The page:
Socialist Equality Party (United States)
The Historical and International Foundations of the Socialist Equality Party (United States)

The Post War Upsurge of the Masses

Within the framework of the economic restabilization of world capitalism, the post-war period was characterized by an immense upsurge of the international working class and oppressed masses. In Asia, the Middle East, Africa and Latin America countless millions of workers and peasants sought to throw off the shackles of colonialism. These mass struggles imparted immense relevance to the Theory of Permanent Revolution and the lessons of Trotsky’s struggle against Stalin’s betrayal of the Chinese Revolution. Once again, the essential problems posed by the anti-imperialist struggle—the liquidation of the remnants of feudalism and the dominance of the latifundia; the end of colonial rule and the establishment of national independence; and the organization of economic life to end poverty and raise the social and cultural level of the masses—could be achieved only under the leadership of the revolutionary working class, armed with a genuinely democratic and international socialist program. But the objective necessity of such a program and perspective came up against the domination of the anti-imperialist movement by the national bourgeoisie, abetted by the Stalinist parties.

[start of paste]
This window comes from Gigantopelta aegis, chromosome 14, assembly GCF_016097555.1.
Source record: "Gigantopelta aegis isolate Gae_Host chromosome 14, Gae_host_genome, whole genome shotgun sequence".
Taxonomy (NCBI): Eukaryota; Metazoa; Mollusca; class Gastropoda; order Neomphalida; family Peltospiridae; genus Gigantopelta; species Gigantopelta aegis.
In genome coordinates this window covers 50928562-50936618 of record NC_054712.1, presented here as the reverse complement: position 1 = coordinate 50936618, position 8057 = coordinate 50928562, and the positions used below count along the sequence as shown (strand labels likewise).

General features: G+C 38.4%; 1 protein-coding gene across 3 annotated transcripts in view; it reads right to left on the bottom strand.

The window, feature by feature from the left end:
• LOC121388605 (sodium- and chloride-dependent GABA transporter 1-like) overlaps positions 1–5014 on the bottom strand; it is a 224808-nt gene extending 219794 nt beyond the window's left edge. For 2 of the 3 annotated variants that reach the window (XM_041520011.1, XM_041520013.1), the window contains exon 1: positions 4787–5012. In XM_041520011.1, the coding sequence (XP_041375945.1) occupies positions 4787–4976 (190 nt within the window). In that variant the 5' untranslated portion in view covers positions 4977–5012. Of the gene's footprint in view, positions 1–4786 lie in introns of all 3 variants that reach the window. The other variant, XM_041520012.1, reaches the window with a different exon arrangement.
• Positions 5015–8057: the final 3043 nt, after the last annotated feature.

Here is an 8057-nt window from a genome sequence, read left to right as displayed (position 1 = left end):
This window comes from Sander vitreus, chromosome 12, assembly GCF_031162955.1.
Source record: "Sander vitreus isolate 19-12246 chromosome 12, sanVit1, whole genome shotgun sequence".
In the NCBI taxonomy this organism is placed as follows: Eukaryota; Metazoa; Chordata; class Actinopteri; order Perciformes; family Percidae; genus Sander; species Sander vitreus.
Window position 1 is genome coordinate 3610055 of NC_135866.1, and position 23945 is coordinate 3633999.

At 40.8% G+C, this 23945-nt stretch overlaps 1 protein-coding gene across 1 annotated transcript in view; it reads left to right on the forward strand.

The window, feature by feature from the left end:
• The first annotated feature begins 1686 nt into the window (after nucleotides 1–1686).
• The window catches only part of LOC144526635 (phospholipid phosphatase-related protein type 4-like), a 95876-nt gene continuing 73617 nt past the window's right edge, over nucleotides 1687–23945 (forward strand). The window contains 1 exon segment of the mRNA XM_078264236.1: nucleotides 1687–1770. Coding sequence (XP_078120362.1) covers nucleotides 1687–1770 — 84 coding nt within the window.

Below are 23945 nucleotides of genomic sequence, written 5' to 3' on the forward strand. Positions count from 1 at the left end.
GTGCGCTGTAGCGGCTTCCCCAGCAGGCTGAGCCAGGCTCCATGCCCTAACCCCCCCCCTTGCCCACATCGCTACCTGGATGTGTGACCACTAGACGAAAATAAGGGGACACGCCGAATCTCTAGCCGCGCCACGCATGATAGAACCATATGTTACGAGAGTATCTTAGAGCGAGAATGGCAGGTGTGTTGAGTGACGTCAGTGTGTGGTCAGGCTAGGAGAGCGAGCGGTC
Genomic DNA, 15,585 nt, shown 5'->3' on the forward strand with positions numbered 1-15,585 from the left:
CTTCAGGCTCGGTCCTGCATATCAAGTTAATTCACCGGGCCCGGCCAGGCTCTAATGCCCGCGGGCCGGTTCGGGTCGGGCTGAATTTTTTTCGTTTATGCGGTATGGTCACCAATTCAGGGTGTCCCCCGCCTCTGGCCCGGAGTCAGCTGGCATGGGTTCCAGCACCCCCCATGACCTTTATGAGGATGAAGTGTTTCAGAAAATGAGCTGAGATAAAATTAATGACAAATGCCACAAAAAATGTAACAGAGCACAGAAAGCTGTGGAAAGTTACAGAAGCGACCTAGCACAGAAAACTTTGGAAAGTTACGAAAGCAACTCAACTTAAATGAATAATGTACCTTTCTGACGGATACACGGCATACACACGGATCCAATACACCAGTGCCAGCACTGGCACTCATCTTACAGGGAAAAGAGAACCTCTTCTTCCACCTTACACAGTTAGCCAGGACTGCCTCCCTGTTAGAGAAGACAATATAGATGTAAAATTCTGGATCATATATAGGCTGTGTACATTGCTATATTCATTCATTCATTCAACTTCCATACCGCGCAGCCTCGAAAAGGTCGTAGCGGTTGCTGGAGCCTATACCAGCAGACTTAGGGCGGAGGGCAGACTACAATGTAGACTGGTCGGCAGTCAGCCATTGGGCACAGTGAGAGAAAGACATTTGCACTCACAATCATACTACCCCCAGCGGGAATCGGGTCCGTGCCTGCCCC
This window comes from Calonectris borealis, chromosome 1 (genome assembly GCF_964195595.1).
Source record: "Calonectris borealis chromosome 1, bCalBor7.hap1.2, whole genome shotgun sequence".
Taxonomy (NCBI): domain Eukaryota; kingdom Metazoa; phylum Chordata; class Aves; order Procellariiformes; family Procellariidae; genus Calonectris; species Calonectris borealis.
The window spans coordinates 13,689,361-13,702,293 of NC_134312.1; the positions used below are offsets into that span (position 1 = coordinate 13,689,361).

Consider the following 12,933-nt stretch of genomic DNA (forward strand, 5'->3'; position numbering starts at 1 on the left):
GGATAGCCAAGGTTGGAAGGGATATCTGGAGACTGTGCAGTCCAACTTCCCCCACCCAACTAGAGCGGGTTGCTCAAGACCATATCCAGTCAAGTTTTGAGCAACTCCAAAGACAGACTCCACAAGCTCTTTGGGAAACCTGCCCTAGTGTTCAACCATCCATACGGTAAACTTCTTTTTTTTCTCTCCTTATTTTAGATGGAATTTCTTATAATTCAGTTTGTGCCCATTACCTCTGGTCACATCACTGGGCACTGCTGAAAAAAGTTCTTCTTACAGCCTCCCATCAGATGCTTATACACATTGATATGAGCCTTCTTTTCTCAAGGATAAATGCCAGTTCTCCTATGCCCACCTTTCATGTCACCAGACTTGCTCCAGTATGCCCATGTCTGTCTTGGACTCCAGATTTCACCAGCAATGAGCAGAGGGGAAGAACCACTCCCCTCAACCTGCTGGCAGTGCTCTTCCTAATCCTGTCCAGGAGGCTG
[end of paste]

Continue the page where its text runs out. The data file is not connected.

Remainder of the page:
In India, the Theory of Permanent Revolution was vindicated in the disastrous betrayal of the anti-imperialist independence movement by Gandhi, Nehru, and the bourgeois Congress Party in 1947-48. The Indian bourgeoisie’s acceptance of the country’s partition into a predominantly Hindu India and Muslim Pakistan led immediately to communal conflict that cost up to one million lives. The dreadful legacy of partition is recorded in decades of war, violence and persistent mass poverty. In one form or another, the subordination of the working class to the bourgeois-led national movements produced political disaster in country after country. The key role was played by the Stalinist parties, which consistently advanced their class-collaborationist “two stage” theory of struggle—first independence under the leadership of the bourgeoisie and only later, at some unspecified point in the future, socialism—effectively blocking the struggle by the working class to establish its political hegemony in the mass anti-imperialist movement and take power.

In sharp contrast to the Stalinists, the Trotskyist movement in Ceylon (later Sri Lanka), organized in the Bolshevik-Leninist Party of India (BLPI), took a principled and internationalist position. It opposed the political settlement negotiated by the national bourgeoisie and British imperialism, which formally ended colonial status. This stand was vindicated almost immediately, when the bourgeoisie of Sri Lanka enacted a citizenship law disenfranchising precisely that section of the population that had played a critical role in the struggle against British rule: the Tamil plantation workers. Since independence, the Sinhala bourgeoisie has promoted racism against the Tamil minority as the principal means of diverting social antagonisms and preventing a unified movement of the working class.